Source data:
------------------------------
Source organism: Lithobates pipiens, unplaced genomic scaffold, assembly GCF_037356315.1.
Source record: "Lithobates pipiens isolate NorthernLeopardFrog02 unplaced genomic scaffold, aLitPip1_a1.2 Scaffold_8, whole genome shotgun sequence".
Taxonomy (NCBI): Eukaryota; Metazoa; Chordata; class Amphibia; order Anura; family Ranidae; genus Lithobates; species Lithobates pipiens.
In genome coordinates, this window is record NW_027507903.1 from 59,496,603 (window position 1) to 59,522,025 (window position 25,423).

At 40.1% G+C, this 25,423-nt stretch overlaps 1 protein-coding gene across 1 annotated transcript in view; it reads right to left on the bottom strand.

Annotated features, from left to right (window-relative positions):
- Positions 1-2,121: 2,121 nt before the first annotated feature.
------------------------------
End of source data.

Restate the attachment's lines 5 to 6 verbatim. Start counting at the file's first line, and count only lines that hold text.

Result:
At 40.1% G+C, this 25,423-nt stretch overlaps 1 protein-coding gene across 1 annotated transcript in view; it reads right to left on the bottom strand.

Annotated features, from left to right (window-relative positions):